China Bans Export of Rare Earth Processing Tech Over National Security

China, the world’s top processor of rare earths, banned the export of technology to extract and separate the critical materials on Thursday, the country’s latest step to protect its dominance over several strategic metals.

Rare earths are a group of 17 metals used to make magnets that turn power into motion for use in electric vehicles, wind turbines and electronics.

While Western countries are trying to launch their own rare earth processing operations, the ban is expected to have the biggest impact in so-called “heavy rare earths,” used in electric vehicle motors, medical devices and weaponry, where China has a virtual monopoly on refining.

“This should be a clarion call that dependence on China in any part of the value chain is not sustainable,” said Nathan Picarsic, co-founder of the geopolitical consulting firm Horizon Advisory.

China’s commerce ministry sought public opinion last December on the potential move to add the technology to its “Catalog of Technologies Prohibited and Restricted from Export.”

It also banned the export of production technology for rare earth metals and alloy materials as well as technology to prepare some rare earth magnets.

The catalog’s stated aims include protecting national security and public interest.

China has significantly tightened rules guiding exports of several metals this year, in an escalating battle with the West over control of critical minerals.
It introduced export permits for chipmaking materials gallium and germanium in August, followed by similar requirements for several types of graphite since Dec. 1.

West struggles with rare earth technology

The move to protect its rare earth technology comes as Europe and the United States scramble to wean themselves off rare earths from China, which accounts for nearly 90% of global refined output.

China has mastered the solvent extraction process to refine the strategic minerals, which Western rare earth companies have struggled to deploy due to technical complexities and pollution concerns.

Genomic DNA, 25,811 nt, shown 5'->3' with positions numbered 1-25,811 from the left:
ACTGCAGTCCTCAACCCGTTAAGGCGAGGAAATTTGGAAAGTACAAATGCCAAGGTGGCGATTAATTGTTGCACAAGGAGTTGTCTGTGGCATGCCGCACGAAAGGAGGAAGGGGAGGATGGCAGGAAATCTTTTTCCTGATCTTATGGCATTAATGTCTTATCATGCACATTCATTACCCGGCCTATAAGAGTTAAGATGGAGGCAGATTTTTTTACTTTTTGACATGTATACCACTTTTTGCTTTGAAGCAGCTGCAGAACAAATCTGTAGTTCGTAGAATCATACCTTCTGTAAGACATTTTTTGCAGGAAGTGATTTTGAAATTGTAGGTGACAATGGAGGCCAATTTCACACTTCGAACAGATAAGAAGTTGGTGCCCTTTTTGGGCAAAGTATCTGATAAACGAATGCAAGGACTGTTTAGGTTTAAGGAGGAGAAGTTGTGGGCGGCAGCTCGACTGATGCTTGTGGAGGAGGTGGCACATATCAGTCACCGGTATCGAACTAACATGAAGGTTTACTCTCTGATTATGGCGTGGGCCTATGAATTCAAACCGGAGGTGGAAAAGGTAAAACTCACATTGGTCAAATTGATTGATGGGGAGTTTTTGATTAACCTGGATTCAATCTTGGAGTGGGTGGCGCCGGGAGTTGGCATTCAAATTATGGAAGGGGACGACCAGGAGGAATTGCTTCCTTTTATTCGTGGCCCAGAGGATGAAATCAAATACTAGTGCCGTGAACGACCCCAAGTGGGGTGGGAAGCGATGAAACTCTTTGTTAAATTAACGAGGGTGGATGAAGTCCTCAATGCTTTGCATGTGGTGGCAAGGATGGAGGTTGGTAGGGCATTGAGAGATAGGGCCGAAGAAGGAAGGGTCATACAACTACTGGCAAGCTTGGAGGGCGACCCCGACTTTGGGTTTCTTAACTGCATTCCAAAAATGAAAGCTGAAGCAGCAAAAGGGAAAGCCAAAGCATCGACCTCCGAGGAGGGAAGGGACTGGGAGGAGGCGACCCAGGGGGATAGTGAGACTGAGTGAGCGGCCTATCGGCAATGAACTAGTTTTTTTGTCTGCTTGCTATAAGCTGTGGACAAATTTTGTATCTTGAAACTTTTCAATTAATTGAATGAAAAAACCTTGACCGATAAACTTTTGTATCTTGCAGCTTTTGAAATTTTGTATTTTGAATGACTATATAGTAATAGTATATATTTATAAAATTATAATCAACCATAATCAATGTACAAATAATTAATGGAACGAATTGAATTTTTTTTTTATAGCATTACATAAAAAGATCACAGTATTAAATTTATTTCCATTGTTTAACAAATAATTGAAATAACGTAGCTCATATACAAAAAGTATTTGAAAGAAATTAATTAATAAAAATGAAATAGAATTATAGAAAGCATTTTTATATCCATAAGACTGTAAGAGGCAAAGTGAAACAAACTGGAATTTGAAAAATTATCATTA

Ucore Rare Metals UCU.V said on Thursday that it had finished commissioning of a demonstration plant to test its own rare earths processing technology, which is being funded in part by the U.S. Department of Defense.

“New technologies will be needed to outmaneuver the Chinese grip on these important areas,” said Ucore CEO Pat Ryan.

It is not clear to what extent China’s rare earths technology is being exported. Beijing has discouraged its export for years, said Constantine Karayannopoulos, former CEO of Neo Performance Materials NEO.TO, which separates rare earths in Estonia.

“This announcement just formalizes what everyone knew to be the case,” Karayannopoulos said. Neo owns its own technology for rare earth separation, magnetics materials and magnet manufacturing, he added.

Currently, China separates 99.9% of global heavy rare earths, according to consultancy BMI or Benchmark Mineral Intelligence. Most of the Western processing capacity being installed is for “light” rare earths, including neodymium and praseodymium or NdPr.

“Most likely, the impact of this ban will be in greater difficulty in getting heavy rare earth separation capacity online outside of China,” said Daan De Jonge at BMI.

“You can have all the NdPr separated in Europe or the U.S. as you want, but if you’re still relying on dysprosium from China, you’re still very exposed to geopolitical shocks.”


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